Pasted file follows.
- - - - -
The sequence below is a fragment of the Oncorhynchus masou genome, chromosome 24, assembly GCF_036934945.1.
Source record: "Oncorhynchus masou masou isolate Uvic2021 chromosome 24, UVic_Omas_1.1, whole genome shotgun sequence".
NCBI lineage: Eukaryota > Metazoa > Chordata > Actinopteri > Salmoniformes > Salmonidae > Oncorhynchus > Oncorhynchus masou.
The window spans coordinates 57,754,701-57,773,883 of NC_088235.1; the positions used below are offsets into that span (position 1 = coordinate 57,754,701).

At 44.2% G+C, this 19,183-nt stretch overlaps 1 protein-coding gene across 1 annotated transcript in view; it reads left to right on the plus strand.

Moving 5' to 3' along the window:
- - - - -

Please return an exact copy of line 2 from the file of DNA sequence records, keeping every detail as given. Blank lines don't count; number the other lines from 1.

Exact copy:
Source record: "Oncorhynchus masou masou isolate Uvic2021 chromosome 24, UVic_Omas_1.1, whole genome shotgun sequence".